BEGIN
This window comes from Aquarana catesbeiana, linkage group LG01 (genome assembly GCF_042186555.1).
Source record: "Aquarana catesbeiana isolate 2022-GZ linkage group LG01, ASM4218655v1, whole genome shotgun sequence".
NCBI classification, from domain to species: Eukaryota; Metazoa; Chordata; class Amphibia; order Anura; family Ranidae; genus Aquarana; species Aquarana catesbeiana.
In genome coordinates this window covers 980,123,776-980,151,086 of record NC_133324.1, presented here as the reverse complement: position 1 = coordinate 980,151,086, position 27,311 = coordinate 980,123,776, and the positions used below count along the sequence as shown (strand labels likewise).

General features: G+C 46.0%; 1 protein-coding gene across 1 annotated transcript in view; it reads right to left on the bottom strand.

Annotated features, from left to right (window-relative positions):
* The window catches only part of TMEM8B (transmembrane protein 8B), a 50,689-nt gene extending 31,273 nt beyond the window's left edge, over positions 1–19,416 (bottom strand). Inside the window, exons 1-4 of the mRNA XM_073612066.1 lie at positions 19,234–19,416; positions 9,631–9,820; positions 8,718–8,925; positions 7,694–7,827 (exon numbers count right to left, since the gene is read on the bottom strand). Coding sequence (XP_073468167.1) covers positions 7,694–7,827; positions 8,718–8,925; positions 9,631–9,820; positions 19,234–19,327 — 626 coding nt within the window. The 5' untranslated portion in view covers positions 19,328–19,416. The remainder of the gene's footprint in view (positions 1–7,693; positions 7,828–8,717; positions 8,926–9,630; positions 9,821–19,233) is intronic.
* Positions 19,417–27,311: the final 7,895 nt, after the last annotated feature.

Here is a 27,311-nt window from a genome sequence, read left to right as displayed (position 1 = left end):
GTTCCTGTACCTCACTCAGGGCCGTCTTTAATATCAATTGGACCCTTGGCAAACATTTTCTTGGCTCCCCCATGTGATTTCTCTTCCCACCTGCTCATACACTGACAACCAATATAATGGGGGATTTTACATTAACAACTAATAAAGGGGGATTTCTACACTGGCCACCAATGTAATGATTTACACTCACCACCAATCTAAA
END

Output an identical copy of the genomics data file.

This window comes from Aquarana catesbeiana, linkage group LG01 (genome assembly GCF_042186555.1).
Source record: "Aquarana catesbeiana isolate 2022-GZ linkage group LG01, ASM4218655v1, whole genome shotgun sequence".
NCBI classification, from domain to species: Eukaryota; Metazoa; Chordata; class Amphibia; order Anura; family Ranidae; genus Aquarana; species Aquarana catesbeiana.
In genome coordinates this window covers 980,123,776-980,151,086 of record NC_133324.1, presented here as the reverse complement: position 1 = coordinate 980,151,086, position 27,311 = coordinate 980,123,776, and the positions used below count along the sequence as shown (strand labels likewise).

General features: G+C 46.0%; 1 protein-coding gene across 1 annotated transcript in view; it reads right to left on the bottom strand.

Annotated features, from left to right (window-relative positions):
* The window catches only part of TMEM8B (transmembrane protein 8B), a 50,689-nt gene extending 31,273 nt beyond the window's left edge, over positions 1–19,416 (bottom strand). Inside the window, exons 1-4 of the mRNA XM_073612066.1 lie at positions 19,234–19,416; positions 9,631–9,820; positions 8,718–8,925; positions 7,694–7,827 (exon numbers count right to left, since the gene is read on the bottom strand). Coding sequence (XP_073468167.1) covers positions 7,694–7,827; positions 8,718–8,925; positions 9,631–9,820; positions 19,234–19,327 — 626 coding nt within the window. The 5' untranslated portion in view covers positions 19,328–19,416. The remainder of the gene's footprint in view (positions 1–7,693; positions 7,828–8,717; positions 8,926–9,630; positions 9,821–19,233) is intronic.
* Positions 19,417–27,311: the final 7,895 nt, after the last annotated feature.

Here is a 27,311-nt window from a genome sequence, read left to right as displayed (position 1 = left end):
GTTCCTGTACCTCACTCAGGGCCGTCTTTAATATCAATTGGACCCTTGGCAAACATTTTCTTGGCTCCCCCATGTGATTTCTCTTCCCACCTGCTCATACACTGACAACCAATATAATGGGGGATTTTACATTAACAACTAATAAAGGGGGATTTCTACACTGGCCACCAATGTAATGATTTACACTCACCACCAATCTAAA